Donald Trump, Omarosa

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Trump Calls Omarosa A 'Dog' As Ex-Adviser Releases New Recording

August 14, 2018 - 10:52 am
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WASHINGTON (WCBS 880/AP) -- President Donald Trump escalated his messy clash with former aide Omarosa Manigault Newman on Tuesday, referring to the longtime colleague, who had been the top African-American in his White House, as "that dog!"

Trump tweeted a barrage of insults Tuesday morning as Manigault Newman continued promoting her White House tell-all and releasing secret audio recordings. Her book paints a damning picture of Trump, including her claim that he used racial slurs on the set of his reality show "The Apprentice."

"When you give a crazed, crying lowlife a break, and give her a job at the White House, I guess it just didn't work out," Trump said. "Good work by General Kelly for quickly firing that dog!" John Kelly is White House chief of staff.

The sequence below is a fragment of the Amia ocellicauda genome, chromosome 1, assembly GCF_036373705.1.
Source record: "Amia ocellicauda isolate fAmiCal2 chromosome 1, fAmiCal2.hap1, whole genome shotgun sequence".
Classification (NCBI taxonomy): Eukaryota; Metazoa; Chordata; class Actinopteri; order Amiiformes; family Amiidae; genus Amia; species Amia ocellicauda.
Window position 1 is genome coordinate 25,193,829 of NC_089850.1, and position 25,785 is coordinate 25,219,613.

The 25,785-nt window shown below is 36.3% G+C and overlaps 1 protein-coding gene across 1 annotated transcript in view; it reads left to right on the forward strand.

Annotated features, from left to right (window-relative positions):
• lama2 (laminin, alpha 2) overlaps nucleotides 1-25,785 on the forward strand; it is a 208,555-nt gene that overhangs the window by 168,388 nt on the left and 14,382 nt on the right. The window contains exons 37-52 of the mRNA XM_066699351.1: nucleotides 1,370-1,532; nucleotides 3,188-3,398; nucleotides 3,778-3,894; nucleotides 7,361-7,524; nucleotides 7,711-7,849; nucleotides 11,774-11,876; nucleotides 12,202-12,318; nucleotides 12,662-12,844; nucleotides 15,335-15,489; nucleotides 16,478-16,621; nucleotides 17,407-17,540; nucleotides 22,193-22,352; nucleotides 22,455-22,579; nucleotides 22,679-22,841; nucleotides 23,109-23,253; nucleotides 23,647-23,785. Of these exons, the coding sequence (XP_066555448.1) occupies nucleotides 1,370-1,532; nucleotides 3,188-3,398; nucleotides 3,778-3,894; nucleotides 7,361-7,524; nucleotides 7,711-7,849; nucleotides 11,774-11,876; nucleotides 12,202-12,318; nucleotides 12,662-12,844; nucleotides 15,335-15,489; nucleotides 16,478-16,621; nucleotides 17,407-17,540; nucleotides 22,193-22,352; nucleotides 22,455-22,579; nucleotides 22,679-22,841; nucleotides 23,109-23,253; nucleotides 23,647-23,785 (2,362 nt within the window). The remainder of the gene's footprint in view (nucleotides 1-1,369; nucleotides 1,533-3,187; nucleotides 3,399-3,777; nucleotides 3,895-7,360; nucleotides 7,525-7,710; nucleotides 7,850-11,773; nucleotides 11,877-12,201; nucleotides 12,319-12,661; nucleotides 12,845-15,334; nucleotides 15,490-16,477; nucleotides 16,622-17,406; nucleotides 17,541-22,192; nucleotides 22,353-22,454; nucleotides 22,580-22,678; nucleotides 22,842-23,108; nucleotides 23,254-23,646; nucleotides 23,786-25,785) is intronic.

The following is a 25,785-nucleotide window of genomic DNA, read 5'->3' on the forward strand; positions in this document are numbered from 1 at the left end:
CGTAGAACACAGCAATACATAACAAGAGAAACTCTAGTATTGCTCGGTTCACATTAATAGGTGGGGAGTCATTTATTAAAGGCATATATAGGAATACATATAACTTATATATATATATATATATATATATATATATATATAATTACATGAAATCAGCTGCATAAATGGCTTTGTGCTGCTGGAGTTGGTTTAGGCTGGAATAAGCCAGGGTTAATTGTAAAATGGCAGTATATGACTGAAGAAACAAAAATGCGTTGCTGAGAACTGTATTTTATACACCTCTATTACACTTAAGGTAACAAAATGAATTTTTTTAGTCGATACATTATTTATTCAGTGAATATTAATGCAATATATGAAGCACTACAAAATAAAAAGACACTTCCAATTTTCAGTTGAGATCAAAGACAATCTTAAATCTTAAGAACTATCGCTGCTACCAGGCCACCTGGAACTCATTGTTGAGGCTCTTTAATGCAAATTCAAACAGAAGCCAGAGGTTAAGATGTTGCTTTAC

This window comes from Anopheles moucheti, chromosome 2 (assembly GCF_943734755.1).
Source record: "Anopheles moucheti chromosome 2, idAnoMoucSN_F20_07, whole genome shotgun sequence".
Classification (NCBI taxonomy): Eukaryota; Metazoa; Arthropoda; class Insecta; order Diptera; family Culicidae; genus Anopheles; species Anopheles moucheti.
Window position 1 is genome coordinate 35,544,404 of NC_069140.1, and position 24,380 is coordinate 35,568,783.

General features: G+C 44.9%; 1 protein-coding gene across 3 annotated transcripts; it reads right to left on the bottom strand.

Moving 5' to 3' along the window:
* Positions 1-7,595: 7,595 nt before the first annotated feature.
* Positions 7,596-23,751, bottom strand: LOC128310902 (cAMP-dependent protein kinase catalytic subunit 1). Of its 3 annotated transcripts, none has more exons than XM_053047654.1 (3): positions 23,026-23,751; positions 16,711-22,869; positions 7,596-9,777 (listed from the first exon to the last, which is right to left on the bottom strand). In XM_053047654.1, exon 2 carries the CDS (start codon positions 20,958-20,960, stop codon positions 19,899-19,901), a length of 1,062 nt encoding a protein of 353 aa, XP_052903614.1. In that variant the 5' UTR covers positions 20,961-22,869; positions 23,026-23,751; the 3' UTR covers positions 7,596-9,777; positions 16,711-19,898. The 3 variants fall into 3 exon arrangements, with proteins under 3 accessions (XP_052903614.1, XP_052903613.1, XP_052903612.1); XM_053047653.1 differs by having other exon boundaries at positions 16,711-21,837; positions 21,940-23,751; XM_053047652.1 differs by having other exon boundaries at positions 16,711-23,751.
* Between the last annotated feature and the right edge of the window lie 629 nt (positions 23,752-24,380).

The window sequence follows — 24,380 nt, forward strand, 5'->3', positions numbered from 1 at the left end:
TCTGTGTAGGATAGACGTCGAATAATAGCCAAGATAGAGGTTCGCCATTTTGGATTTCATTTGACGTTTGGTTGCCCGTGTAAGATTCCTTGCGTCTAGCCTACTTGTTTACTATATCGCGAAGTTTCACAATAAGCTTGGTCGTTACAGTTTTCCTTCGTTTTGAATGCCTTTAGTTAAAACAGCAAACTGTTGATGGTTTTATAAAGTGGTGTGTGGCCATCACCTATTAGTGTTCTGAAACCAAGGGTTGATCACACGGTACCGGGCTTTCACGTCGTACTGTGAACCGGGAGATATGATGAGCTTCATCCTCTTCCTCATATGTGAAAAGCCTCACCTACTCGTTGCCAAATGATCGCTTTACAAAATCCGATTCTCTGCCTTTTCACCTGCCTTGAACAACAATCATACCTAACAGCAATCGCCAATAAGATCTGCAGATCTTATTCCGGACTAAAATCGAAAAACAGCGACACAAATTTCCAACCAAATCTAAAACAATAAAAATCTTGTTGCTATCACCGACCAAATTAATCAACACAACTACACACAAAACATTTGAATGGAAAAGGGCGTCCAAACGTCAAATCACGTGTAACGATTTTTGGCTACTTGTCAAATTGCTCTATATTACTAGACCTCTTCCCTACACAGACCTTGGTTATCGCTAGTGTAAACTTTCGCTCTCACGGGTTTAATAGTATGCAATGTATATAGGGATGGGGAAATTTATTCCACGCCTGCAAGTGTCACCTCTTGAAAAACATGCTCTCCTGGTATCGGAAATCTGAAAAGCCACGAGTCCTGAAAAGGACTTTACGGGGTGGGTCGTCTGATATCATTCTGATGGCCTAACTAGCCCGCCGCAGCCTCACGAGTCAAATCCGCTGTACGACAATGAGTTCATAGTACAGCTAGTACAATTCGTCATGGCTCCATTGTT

While Trump trades in insults on a near daily basis, deeming Manigault Newman a "dog" was a stunning move in a row that touched on several sensitive issues in Trump's White House, including a lack of racial diversity among senior officials, security concerns — Manigault Newman taped her firing in the White House Situation Room — and extraordinary measures such as non-disclosure agreements to keep ex-employees quiet.

Trump's campaign has also filed an arbitration action against Manigault Newman alleging breach of a secrecy agreement. A campaign aide tells The Associated Press that it is filing the claim with the America Arbitration Association in New York, claiming her explosive new book and media tour breached her 2016 confidentiality agreement with the campaign. The person spoke on condition of anonymity because the person was not authorized to speak publicly on the matter. 

 “The complaint is with the American Arbitration Association. They have filed it in New York, and it alleges that Omarosa violated a nondisclosure agreement that she signed during the campaign back in 2016.